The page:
PONTIAC – Livingston County’s farming community received an update on issues at the county, state and federal levels during the annual Livingston County Farm Bureau Legislative Breakfast Friday.
Patrick Doggett, deputy director for U.S. Rep. Adam Kinzinger, spoke on the passage of the United States-Mexico-Canada Agreement which passed the House in December and was later signed by the president. USMCA has not yet been ratified as the involved parties are waiting on Canada.
“Hopefully, we are looking at the end of April,” Doggett said.
Phase one of the China trade deal has been signed and China is still supposedly sticking to the timeline. When it comes to ethanol, Rep. Kinzinger praised the Trump administration’s year-round sale of E-15 although there are concerns with EPA’s small refinery exemptions under the renewable fuel standard.
“There’s a lot that has come out on this issue in the last week.”
Doggett said Kinzinger commends the president for the farmer Market Facilitation Program authorization. It is still likely, but not certain, the administration will announced MFP 3.0.
Also, coronavirus legislation just passed almost unanimously by a vote of 415-2. This is emergency spending for state and local response efforts.
“When there’s an issue going on, Congress can come together,” Doggett said.
Livingston County Board Chair Kathy Arobgast also addressed the crowd, saying the Health and Education Building project has been on the board’s radar for some time as the current building is in poor shape. The full board is expected to soon vote on a second revised concept. Arbogast reported the total price for new construction is under $4.6 million.
“Our department heads worked diligently to be as conservative as possible,” Arbogast explained.
Arbogast noted there is wind farm interest from a couple of companies in the northern part of the county and zoning regulations have been adopted for cannabis. Two referendums will appear on the ballot regarding the Community Healthcare program.
State Rep. Tom Bennett (R-106) discussed a busy week in Springfield which include an agriculture legislative day with a number of FFA groups present.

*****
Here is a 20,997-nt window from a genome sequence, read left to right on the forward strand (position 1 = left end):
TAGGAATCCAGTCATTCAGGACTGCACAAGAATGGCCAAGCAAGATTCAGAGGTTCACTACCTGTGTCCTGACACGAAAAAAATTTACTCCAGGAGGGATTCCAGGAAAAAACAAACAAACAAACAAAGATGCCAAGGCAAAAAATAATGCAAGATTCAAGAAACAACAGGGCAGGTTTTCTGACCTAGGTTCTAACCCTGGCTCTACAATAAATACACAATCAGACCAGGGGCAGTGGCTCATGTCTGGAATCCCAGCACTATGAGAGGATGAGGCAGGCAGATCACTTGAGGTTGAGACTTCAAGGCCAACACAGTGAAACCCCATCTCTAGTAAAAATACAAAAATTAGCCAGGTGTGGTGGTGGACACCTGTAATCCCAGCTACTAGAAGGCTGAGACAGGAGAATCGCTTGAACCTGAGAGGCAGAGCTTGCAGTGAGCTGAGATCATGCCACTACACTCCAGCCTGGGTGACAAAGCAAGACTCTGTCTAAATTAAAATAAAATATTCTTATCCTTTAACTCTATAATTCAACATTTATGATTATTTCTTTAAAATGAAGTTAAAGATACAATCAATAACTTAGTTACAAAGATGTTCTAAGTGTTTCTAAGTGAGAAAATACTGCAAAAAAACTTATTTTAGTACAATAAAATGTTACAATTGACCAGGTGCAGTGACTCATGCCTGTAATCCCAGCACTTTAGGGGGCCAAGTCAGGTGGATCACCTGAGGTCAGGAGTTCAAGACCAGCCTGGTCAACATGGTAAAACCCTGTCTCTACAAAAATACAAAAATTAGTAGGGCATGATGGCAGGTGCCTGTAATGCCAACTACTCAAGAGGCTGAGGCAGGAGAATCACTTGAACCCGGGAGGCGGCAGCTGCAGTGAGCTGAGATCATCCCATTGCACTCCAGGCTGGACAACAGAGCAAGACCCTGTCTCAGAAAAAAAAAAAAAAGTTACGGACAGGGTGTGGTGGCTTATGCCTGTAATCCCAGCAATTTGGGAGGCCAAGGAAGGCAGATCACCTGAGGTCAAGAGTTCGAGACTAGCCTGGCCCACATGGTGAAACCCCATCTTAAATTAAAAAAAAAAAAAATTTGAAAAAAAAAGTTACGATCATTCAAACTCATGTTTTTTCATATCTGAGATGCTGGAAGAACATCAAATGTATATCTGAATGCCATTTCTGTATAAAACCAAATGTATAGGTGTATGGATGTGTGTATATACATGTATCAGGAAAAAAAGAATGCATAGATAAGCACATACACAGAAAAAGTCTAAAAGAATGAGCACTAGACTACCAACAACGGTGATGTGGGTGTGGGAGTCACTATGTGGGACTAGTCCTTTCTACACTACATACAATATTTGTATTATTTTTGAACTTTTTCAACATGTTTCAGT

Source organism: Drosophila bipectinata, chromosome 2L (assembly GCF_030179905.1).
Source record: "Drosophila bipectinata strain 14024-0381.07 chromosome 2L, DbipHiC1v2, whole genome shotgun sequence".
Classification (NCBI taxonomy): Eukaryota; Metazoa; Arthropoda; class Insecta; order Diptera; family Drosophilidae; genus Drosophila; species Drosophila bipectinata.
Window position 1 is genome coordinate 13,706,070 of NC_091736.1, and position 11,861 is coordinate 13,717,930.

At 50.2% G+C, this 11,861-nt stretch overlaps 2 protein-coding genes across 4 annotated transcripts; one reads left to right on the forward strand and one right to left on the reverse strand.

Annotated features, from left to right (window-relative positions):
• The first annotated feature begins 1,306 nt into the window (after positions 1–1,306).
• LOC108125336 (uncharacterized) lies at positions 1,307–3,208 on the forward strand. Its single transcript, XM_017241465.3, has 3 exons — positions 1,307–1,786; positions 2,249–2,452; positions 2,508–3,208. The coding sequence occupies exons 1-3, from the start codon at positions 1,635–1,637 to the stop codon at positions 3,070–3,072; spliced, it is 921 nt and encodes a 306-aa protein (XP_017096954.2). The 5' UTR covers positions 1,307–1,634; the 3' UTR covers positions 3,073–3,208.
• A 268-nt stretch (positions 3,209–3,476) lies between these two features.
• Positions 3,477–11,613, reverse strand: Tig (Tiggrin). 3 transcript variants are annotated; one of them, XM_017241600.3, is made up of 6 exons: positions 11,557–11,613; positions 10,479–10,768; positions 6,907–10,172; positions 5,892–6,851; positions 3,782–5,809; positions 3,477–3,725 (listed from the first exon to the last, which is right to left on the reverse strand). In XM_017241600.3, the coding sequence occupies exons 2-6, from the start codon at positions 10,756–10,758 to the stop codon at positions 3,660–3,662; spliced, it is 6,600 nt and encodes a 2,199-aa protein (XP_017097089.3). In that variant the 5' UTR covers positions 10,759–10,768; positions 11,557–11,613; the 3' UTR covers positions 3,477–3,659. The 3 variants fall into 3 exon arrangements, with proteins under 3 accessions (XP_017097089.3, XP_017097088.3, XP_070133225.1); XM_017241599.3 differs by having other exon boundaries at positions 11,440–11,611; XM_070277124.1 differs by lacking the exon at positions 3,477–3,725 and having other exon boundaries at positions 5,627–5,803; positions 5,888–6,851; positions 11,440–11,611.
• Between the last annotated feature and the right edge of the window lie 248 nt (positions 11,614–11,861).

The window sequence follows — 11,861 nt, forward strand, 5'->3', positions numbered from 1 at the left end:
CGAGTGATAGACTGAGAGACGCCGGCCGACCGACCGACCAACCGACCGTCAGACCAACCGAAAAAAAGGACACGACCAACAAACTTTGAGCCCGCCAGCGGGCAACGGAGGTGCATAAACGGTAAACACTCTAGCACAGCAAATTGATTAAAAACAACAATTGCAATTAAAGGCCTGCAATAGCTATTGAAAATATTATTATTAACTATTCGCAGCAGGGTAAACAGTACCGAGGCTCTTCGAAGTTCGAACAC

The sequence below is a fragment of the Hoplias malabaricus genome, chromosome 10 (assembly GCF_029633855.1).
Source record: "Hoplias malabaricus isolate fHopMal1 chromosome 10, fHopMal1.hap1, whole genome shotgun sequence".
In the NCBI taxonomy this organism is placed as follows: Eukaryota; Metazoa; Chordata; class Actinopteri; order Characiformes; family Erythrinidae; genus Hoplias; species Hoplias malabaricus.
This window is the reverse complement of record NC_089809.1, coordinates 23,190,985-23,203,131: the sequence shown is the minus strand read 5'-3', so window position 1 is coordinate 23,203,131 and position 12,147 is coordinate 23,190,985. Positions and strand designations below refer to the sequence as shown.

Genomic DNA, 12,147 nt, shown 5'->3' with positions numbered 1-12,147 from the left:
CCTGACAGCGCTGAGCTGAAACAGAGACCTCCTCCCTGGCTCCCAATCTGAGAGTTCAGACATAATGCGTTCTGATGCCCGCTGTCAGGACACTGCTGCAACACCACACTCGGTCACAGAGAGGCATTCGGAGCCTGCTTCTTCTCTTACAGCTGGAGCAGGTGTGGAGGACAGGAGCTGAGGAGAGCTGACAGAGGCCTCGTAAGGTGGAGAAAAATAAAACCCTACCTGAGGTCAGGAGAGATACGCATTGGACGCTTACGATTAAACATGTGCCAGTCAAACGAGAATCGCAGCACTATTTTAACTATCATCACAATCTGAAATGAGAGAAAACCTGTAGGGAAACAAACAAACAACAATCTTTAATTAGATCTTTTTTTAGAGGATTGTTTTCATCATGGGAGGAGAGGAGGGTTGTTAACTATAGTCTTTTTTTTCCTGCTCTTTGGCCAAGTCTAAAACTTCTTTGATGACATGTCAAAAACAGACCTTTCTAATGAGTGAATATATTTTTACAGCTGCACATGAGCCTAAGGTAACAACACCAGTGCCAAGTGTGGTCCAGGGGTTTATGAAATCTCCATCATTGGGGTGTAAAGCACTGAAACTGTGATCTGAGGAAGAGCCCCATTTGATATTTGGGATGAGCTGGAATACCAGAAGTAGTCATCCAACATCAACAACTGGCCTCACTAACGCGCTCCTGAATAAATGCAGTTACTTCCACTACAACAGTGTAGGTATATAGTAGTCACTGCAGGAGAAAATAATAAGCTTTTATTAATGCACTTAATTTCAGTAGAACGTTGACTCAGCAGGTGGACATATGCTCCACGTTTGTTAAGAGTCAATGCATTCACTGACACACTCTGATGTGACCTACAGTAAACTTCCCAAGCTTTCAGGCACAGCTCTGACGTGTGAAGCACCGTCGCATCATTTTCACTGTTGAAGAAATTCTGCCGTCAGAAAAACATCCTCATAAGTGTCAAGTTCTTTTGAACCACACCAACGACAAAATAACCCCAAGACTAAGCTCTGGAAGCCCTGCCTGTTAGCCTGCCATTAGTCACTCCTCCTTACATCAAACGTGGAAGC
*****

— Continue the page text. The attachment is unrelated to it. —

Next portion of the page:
“We have a new director of ag,” Bennett said. “Jerry Costello is going to do a great job.”
Bennett covered the industrial hemp program which is collecting and processing applications through an online system. This is something impacting the entire state.
“More is coming so stay tuned,” Bennett noted.
One bill Bennett is working on deals with perjury, which is a tool for fights against wrongful convictions. He is teaming up with the Vermilion County State’s attorney on the matter. The state representative is also backing legislation to help law-abiding citizens eliminate the red tape with FOID card issues.
“The money is not there – the money was taken and used in the overall budget.”
State Sen. Jason Barickman (R-53) admitted a heightened lack of civility in politics around the country has made the governing side tough.
“What we are seeing in politics is this aggressive mentality,” Barickman said.
Barickman discussed what he considers “radical” proposals such as a bill mandating gas stations to pump your gas, a ban on gas-powered leaf blowers and proposals to restrict parental rights for deciding health choices for children.
The state senator feels Gov. J.B. Pritzker does not know how to say no as he has not demonstrated a willingness to live within his means. As lawmakers embark on this year’s budget process, Pritzker is not proposing to fund schools at the level required by law.
“We’ve got an incredibly tough year ahead with the budget,” Barickman concluded.